Business People Vermont April 2017 : Page 3

I Lyman Leader demonstrates why. She and her husband deliv-n an entirely professional sense — but a sense, nonethe-ered the boat to Snake Mountain last July, and, says Haigh, “I less, grounded in an appreciation of beauty and mean-was expecting it would be done in September or October.” But ing — Michael Claudon of Weybridge and Sue Haigh as Claudon and his crew began stripping away coats of aged of South Hero were made for each other. They are, varnish and taking the boat down to its skeleton, problems respectively, artisan and customer. revealed themselves one after another: the transom (rotten); a Claudon is the founder and owner of Snake makeshift plywood deck added years ago by her brother Tom. Mountain Boatworks (named for a nearby ridge with “Then I get a call from Michael. ‘Susie, we’ve gone this far; a commanding view of Lake Champlain). He and his skilled do you want to do the keel?’ I said, ‘Michael, you’re talking employees, John Lafountain and Roger “RJ” Towle, restore about major heart surgery on the boat?’ He said, ‘No, that was vintage wooden boats. the transom.’” Haigh is the inheritor of a 1949 Lyman Leader, 17 feet 4 Throughout the process, Claudon documented the work with inches long, which was purchased new by her father in Dallas homemade videos, a practice that shows customers not just the in 1950, before she was born. Her older brothers had kept it deterioration that Claudon, Lafountain, and Towle are encoun-patched together, more or less, before Haigh and her husband, tering, but the slow and deliberate progress they’re making. Dana Bromley, rescued it from a Pennsylvania barn last June, Necessary patches are laboriously integrated into the seasoned, where it had lingered, unused, for more than 15 years. stable wood; coats of new varnish are given ample time to dry. Wooden boats of a certain age are not mere vessels to their In March, Haigh’s boat was one of seven in Claudon’s shop owners. (others were on a waiting list), but the work was nearing com-“I have a picture from a photo album, from the first day pletion and Haigh was thrilled. the boat arrived,” Haigh explains. “When you have a boat like “We’re going to have a boat this summer, and we’re going that in your history, a fiberglass boat just isn’t the same. You to take it to the Vintage Boat Show in Burlington. I’ve always can’t have the same kind of affection for it.” dreamed of this!” she exclaims. When Claudon started Snake Mountain Boatworks in 2010 One might think that such a business, launched after an after retiring from a 41-year career teaching economics at arduous academic career, was the long-awaited fulfillment of Middlebury College, he was certain that potential customers a lifetime dream. But one would be wrong. Claudon, who is like Haigh were out there. In a Middlebury course designed 73, grew up in Millbrae, California, and had no exposure to, to inspire future entrepreneurs, Claudon had framed what or particular awareness of, vintage boats until the year before he believes are the three key questions for start-ups: 1) What he retired. problem are you solving? 2) How else is it currently being “But I’ve been an entrepreneur my entire life,” he explains. solved? and 3) Who is your customer? Before boats, it was antique clocks, and before — more accu-“When it came my time, that’s the same way I started this rately, concurrent with — clocks business,” he says. it was sheep. Claudon met his The problem to be solved future wife, Shirley Kratky, in was restoration of historic Baltimore, in the 1960s. He was wooden boats. Others were pursuing his Ph.D. in econom-actually addressing it (num-ics at Johns Hopkins University, ber 2). Indeed, Burlington res-and Shirley, a recent gradua-ident Bill Truex, a member of tion of Goucher College with a the Lake Champlain Chapter degree in education, was teach-of the Antique and Classic Boat ing English in Baltimore. At Society, and a wooden boat some point in their courtship, owner for 68 years, says the area Claudon recalls, “It was time to has three or four good practi-meet the parents” (hers), and tioners of the craft. that meant driving to South But Claudon concentrated on Royalton, Vermont. They question number 3: identifying crossed the state line in a rag-his customers. ing snowstorm, “and I thought “There are maybe 10,000 I’d gone to heaven.” wooden boats in the Lake He jumped at a job offer from Champlain basin and surround-Middlebury College. “I accepted ing region,” he explains. “But the offer and began teaching in there’s a small subset with the 1970,” he says. “Then I finished emotional investment and the my dissertation in the spring financial capacity to do this to the highest standards.” of ’71 and went through gradu-Among his mentors, Claudon ation then.” count s Peter Ma rkowsk i, Shirley took a teaching job at founder and CEO of Restoration Otter Valley Union High School and Performance Motorcars — later transferring, for most of of Vermont in Vergennes. He her career, to Middlebury Union adopted Markowski’s view of an High School. They bought a appropriate customer: “(They) small property in Addison, Claudon’s first hire, John Lafountain, head, don’t ask how much, and they and a quartet of sheep to, as hull restoration, has been with him since the don’t ask how long.” Claudon says, “mow the lawn.” beginning, having helped rehab the barn. Haigh’s experience with her But the lawn mowers went forth BR AD PET TENGILL BUSINESS PEOPLE–VERMONT • APRIL 2017 3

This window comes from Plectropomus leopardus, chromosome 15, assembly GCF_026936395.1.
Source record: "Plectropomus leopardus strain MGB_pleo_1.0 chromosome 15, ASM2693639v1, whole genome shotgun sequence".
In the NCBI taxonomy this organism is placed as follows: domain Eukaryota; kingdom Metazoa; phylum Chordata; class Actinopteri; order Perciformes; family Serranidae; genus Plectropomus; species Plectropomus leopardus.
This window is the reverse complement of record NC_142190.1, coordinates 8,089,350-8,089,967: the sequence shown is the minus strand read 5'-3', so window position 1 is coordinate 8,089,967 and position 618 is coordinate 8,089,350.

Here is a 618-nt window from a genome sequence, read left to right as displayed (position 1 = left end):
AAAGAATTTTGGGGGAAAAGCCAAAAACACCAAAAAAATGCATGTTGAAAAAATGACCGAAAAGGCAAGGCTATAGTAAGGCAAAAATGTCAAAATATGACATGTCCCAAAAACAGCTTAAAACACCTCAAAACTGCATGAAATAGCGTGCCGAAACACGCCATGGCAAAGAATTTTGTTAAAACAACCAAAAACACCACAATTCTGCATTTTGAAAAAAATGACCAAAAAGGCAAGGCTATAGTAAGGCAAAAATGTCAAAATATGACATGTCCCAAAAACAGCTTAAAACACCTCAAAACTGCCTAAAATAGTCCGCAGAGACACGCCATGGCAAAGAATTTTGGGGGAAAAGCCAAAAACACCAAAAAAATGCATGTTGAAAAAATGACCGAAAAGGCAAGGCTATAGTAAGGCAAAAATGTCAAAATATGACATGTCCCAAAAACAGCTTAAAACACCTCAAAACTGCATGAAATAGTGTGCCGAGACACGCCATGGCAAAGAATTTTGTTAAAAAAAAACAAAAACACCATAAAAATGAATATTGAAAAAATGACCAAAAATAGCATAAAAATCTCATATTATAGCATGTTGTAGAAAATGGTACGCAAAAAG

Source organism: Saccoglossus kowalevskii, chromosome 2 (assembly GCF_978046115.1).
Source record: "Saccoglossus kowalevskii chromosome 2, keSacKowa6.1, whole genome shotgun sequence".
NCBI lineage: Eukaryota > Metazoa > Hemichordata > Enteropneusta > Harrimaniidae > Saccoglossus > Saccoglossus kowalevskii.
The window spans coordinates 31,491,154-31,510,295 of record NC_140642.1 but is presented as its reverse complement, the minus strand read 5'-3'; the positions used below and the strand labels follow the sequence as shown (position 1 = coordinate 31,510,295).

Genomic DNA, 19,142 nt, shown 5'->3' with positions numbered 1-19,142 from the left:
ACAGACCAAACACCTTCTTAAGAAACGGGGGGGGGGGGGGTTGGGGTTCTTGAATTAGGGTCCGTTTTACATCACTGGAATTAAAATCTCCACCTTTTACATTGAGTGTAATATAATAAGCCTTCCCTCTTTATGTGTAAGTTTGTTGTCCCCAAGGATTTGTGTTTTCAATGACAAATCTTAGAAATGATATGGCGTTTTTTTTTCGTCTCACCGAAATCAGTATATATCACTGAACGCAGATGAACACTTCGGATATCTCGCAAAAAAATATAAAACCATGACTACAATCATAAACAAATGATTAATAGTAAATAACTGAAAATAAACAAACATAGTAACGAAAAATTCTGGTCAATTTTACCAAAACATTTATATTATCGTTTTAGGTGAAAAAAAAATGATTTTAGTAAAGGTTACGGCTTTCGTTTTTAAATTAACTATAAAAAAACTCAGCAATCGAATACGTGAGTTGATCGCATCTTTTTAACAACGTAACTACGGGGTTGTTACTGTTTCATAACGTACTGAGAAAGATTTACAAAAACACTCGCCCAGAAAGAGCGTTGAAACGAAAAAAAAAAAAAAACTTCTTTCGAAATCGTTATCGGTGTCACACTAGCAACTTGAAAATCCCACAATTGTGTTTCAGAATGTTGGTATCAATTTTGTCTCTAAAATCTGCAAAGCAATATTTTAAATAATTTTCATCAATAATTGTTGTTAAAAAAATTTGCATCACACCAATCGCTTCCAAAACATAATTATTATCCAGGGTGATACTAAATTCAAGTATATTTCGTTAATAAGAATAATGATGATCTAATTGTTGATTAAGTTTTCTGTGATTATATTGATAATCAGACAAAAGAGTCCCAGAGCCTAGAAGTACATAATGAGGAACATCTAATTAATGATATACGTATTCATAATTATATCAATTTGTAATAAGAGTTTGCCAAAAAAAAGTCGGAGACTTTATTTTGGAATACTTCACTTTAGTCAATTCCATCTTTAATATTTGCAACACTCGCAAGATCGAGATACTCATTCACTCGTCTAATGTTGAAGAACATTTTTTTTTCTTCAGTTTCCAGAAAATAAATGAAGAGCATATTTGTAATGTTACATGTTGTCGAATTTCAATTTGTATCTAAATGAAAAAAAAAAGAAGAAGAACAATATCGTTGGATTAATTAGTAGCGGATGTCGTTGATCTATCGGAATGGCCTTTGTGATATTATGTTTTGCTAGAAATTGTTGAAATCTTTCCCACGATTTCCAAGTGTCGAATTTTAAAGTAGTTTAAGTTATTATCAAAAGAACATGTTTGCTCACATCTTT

Previous Page  Next Page

Publication List
Using a screen reader? Click Here